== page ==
As I said, thank you for your outreach. I said nothing negative. It is not a false accusation and it is based on my experiences -- plural.

I am not here to prove my experiences with vets to anyone. I have a cat with bladder cancer and the suggested, unaffordable options are not options for me. I was hoping someone here had real experience to share on how to cope with this. I don't have the energy for this. I am drained -- emotionally and financially -- listening to one misdirection after another from vets. This is not about YOU. At least you have a job. I haven't taken a vacation in six years, and I find pleasure in volunteering and helping stray animals and people whenever I can. No one needs to thank me for that. It's all about what's in your nature.

God bless everyone.

My fault for posting. Answers must come from within now.

As far the question regarding possible UTI misdiagnosis. I had a urine culture done last week and no bacteria grew, so the vet said there is no infection. She was on antibiotics before then, anyway. The Baytril gave her alarming side effects so I stopped it before the urine culture results came in.

MiniTiga
August 30th, 2010, 06:33 PM
14+kitties - neglected to add: the vet saw it with ultrasound.

Good night.

Dr Lee
August 30th, 2010, 11:18 PM
neglected to add: the vet saw it with ultrasound.

In light of a negative culture then I would be concerned that that is a real finding and would be concerned regarding a malignancy. That is not an absolute but I would not want to raise your hopes. Some bacterias do not culture well and some masses are benign but both of these are exceptions and not the rule.

I agree with you on Baytril. You must be very, very careful with the drug in cats. At the recommended dose, it can be safe but at slightly higher doses - you can risk very serious side effects. If the culture is negative, then I would not recommend the use of Bayrtil.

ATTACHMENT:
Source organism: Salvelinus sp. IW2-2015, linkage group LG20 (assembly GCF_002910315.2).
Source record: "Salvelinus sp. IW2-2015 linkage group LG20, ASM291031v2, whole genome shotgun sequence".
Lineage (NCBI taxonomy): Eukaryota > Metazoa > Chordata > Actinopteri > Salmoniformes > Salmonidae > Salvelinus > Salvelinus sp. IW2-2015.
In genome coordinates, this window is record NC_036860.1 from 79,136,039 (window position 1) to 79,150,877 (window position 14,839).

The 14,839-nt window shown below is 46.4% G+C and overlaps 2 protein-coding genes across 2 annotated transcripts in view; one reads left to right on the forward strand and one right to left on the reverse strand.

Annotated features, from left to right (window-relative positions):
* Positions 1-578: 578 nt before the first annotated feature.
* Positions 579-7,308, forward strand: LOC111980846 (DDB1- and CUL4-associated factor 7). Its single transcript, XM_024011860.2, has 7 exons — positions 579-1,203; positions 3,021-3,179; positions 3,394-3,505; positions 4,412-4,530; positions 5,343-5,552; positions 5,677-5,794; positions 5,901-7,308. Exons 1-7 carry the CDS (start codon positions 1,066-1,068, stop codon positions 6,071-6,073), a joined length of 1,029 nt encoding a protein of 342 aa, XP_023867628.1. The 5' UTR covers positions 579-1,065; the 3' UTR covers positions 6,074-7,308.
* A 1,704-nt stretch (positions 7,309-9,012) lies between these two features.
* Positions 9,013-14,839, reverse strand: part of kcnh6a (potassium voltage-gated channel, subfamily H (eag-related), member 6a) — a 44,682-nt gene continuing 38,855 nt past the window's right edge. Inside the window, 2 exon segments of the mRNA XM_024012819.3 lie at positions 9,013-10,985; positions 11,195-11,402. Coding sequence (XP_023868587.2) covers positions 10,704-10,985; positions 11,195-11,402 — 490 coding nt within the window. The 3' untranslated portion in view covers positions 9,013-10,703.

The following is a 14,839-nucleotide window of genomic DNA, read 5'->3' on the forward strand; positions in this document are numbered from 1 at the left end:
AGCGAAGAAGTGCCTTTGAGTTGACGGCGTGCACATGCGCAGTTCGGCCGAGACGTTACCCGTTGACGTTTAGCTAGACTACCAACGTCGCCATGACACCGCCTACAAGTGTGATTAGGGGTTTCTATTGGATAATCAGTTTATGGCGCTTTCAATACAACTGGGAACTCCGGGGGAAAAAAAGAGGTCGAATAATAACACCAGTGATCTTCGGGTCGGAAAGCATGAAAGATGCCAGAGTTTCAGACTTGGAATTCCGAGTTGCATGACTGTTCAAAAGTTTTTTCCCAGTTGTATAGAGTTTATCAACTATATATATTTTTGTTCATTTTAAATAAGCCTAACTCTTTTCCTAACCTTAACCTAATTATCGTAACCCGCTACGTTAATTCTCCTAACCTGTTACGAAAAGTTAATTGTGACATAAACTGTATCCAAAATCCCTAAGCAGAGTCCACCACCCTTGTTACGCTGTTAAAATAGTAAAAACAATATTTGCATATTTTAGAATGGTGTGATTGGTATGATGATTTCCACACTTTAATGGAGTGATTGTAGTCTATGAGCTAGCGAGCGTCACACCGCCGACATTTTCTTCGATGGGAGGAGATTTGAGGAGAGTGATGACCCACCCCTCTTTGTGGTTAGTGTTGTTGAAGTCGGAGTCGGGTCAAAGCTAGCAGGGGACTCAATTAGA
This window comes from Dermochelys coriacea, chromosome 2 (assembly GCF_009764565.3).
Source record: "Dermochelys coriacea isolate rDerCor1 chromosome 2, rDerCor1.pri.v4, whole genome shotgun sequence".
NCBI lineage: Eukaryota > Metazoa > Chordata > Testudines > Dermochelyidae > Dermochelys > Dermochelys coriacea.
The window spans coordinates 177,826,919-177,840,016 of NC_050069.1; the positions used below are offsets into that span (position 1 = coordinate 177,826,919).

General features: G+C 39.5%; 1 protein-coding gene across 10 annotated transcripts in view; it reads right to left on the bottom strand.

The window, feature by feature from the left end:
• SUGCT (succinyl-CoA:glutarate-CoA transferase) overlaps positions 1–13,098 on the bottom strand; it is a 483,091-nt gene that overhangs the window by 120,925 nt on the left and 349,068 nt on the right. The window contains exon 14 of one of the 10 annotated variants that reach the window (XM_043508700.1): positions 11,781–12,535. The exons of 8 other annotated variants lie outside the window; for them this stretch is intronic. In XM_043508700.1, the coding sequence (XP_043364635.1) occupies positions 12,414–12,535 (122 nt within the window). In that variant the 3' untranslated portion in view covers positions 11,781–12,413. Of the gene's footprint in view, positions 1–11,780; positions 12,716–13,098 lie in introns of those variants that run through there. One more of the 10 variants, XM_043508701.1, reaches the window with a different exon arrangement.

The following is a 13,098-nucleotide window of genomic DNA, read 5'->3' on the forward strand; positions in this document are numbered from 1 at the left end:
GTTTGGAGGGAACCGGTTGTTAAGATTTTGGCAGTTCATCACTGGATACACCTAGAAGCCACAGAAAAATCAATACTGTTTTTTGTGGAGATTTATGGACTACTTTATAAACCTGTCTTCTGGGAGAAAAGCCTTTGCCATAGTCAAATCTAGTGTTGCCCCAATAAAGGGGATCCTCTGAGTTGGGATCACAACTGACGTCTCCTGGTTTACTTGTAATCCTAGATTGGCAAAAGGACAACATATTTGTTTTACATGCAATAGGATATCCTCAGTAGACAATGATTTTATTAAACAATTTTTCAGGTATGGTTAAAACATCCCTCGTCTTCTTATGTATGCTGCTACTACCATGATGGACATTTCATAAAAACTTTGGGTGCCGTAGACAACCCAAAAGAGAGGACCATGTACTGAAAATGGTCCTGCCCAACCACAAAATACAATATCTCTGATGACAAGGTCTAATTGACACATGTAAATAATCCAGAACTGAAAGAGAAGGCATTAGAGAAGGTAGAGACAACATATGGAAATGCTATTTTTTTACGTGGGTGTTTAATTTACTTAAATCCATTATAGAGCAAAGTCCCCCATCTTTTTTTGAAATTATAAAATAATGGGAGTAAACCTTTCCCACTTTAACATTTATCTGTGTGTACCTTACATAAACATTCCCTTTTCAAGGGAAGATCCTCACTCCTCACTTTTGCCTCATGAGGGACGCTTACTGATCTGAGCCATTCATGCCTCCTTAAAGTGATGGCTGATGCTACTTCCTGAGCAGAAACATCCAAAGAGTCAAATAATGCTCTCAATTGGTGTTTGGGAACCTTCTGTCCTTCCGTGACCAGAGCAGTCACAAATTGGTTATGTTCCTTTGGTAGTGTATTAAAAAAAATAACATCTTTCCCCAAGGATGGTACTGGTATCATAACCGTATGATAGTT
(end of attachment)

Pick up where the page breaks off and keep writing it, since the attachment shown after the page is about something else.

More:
I also agree with you. If there is a malignant bladder tumor, surgery is unlikely to change the course of events. Palliative treatment such as Metacam is typically recommended. Metacam is not without risks and may not be recommended for all cats. However when we are looking at promoting quality to the remaining time, then sometimes metacam should be considered.

I did not wish to in any way add to your difficult time. I realize this must be a very difficult time for you both. I do wish you and your cat the best.

MiniTiga
September 8th, 2010, 05:18 PM
Thank you. Anything is possible.

hazelrunpack
September 8th, 2010, 08:35 PM
How is she doing, MiniTiga?

MiniTiga
September 9th, 2010, 06:38 AM
All things considered, I would say she is doing exceptionally well. She's hanging in there. The "things to consider," of course, are not palatable. To say there is blood in the urine is not accurate. It's more like there is some urine in the blood. She is still walking, jumping, eating and unlike humans in similar health conditions, she has absolutely no self-pity.

There is always "hope" -- but false hope is no hope at all.

One moment at a time.

Thanks.